Despite the high hopes of the opposition, Turkish Prime Minister Recep Tayyip Erdogan is likely to survive the Soma disaster without any significant political loss.

Prime Minister Recep Tayyip Erdogan addresses members of parliament from his ruling Justice and Development Party (AKP) during a meeting at the Turkish parliament in Ankara, April 29, 2014.  (Source: al-Monitor. Photo by REUTERS/Umit Bektas)

Prime Minister Recep Tayyip Erdogan addresses members of parliament from his ruling Justice and Development Party (AKP) during a meeting at the Turkish parliament in Ankara, April 29, 2014. (Source: al-Monitor. Photo by REUTERS/Umit Bektas)

Pinar Tremblay    al-Monitor

Roma, 24 maggio 2014, Nena News – A prominent columnist from the Radikal daily, Murat Yetkin, penned a searing column titled “Soma is neither Gezi nor the graft probe, you know that, right?” Yetkin explained that the Soma mine disaster touched a different nerve in society and could not be blamed on a lobby. Several opposition pundits joined Yetkin to argue that the Soma disaster could easily escalate to bring the “end of Turkish Prime Minister Recep Tayyip Erdogan,” that is, if his administration could be held accountable. One supporting argument opposition was that the Soma disaster harmed Erdogan’s public image so much that he had to delay the much-anticipated announcement about his presidential bid.

In response to the mounting criticism, dedicated Justice and Development Party (AKP) supporters first engaged in a social lynching campaign. Instantly, multiple domestic and international publications that put the government on the spot were delegitimized and quite a few journalists were targeted and labelled as “Erdogan-haters.”

This term “Erdogan-haters” is used to explain the concept “anti-Erdoganism.” Intriguingly, pro-AKP pundits managed to turn the tables around on even “anti-Erdoganism” hype. The argument in a nutshell — as mind-boggling as it sounds — goes like this: Anytime there is a sound criticism of Erdogan or an outburst that could easily turn into a popular slogan (Der Spiegel’s “Go to Hell, Erdogan” headline fits into this category) the criticism is not refuted. Rather, the simple verbal criticism gets reframed as “aggressive hate speech” and the critical pundit faces a reply as such: “You are anti-Erdogan; you hate Erdogan so much so that it blinds your judgment. Hence, all your arguments are worthless.”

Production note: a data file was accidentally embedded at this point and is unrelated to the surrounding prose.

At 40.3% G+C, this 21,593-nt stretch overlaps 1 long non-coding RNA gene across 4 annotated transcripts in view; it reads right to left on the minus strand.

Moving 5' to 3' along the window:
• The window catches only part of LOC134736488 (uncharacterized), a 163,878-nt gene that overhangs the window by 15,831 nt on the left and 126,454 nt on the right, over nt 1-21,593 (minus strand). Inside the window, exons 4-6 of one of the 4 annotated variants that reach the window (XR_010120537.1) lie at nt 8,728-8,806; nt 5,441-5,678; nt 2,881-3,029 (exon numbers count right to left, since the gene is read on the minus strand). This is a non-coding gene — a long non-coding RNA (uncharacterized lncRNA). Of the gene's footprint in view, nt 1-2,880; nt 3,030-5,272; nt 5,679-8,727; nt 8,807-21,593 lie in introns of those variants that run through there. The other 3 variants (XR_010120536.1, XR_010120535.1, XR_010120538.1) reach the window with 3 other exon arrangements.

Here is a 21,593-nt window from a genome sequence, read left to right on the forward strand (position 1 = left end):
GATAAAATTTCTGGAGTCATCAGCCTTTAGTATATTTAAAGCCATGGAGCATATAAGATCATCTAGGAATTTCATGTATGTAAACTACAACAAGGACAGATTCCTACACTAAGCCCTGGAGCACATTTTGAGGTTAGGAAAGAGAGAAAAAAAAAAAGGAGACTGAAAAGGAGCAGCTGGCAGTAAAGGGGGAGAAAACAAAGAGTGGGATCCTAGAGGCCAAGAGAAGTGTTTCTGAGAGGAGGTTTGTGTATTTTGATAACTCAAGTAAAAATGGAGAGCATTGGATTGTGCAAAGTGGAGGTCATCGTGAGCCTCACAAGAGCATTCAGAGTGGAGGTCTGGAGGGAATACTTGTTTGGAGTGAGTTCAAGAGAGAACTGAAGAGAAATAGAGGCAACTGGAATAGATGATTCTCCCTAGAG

You could follow this pattern in unison on political talk shows, social and print media from pro-AKP sources. It is a cul-de-sac, which halts any sort of communication, by saying “We cannot talk because you are an Erdogan-hater. Erdogan can do no good in your book. Until your hate is over, there can be no discussion.” Most of “the hate” pro-AKP pundits complain about is not about Erdogan as a person, but rather about his policies. However, along with avoiding any rational engagement about policy failures, AKP pundits utilize this accusation of “anti-Erdoganism” for damage control. As controversial as it may be, it works.